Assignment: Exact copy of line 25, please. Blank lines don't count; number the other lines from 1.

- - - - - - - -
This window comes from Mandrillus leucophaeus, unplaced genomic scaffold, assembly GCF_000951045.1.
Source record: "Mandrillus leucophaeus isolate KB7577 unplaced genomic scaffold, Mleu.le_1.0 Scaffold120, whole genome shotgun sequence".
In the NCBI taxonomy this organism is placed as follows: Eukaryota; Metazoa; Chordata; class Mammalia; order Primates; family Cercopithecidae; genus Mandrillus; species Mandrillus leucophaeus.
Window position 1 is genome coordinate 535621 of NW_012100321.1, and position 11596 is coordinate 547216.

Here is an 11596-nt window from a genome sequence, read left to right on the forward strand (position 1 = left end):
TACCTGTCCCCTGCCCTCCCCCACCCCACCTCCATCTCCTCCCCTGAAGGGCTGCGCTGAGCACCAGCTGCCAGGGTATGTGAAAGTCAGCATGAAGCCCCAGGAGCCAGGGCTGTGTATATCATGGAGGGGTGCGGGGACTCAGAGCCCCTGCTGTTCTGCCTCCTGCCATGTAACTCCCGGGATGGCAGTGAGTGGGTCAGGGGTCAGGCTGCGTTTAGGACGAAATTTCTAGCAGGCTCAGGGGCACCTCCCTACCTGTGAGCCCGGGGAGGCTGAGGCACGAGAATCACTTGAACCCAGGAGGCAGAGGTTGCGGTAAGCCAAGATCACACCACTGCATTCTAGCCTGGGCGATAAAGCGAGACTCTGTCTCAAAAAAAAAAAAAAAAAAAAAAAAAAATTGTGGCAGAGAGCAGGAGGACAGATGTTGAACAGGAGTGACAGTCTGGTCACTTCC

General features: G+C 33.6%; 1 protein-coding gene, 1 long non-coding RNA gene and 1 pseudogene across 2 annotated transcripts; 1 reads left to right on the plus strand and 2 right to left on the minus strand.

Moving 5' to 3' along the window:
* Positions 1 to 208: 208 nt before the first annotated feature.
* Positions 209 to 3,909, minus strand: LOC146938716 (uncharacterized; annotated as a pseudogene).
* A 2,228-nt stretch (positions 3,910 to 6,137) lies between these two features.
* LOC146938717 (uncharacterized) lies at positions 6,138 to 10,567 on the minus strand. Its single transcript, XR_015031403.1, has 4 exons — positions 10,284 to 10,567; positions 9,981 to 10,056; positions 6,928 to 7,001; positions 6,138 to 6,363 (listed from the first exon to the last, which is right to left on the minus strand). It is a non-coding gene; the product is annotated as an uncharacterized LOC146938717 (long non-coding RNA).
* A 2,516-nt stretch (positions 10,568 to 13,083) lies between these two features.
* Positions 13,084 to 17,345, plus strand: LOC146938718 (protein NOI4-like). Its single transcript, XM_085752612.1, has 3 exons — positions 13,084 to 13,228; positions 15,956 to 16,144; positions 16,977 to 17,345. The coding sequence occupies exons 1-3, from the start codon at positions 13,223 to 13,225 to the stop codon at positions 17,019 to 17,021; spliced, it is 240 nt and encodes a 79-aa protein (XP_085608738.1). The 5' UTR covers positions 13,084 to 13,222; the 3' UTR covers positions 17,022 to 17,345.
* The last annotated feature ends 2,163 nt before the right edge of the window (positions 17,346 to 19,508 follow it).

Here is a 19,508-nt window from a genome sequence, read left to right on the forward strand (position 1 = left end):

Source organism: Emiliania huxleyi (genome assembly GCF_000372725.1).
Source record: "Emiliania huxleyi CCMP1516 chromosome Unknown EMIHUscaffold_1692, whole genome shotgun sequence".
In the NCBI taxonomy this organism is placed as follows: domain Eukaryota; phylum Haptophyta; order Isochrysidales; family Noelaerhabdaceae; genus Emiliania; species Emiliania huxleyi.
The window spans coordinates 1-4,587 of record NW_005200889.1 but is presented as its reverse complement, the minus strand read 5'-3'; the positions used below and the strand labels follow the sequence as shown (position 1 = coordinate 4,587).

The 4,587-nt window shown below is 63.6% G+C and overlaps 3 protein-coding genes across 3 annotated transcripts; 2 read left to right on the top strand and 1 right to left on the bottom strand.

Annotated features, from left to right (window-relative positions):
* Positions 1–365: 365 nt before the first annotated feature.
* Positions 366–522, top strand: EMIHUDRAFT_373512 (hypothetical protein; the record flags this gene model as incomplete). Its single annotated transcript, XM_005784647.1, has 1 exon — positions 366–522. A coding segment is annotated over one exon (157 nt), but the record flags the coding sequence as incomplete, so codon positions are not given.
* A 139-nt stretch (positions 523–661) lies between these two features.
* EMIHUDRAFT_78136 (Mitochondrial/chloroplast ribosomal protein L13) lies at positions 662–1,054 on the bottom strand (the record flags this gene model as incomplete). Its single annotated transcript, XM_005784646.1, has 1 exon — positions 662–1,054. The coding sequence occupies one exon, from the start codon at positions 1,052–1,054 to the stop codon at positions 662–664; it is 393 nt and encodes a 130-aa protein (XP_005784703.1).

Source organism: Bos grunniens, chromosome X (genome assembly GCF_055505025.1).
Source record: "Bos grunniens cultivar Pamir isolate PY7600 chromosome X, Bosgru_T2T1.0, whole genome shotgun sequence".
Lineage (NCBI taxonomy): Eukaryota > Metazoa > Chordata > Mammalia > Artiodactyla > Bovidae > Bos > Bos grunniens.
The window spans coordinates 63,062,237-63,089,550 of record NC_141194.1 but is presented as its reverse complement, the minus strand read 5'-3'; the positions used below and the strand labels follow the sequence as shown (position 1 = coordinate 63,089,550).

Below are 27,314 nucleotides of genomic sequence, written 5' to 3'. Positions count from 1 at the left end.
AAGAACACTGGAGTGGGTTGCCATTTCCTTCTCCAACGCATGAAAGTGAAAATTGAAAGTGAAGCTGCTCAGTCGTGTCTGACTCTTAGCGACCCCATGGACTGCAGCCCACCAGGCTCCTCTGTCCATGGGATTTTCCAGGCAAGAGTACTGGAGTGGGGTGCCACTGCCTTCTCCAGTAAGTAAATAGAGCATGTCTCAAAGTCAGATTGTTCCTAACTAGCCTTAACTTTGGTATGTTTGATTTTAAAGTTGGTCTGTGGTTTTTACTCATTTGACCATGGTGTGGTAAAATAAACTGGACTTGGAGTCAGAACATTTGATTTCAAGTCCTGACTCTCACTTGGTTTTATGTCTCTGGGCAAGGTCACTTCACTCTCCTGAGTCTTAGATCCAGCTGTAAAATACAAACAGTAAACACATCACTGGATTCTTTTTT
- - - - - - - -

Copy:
* A 139-nt stretch (positions 523–661) lies between these two features.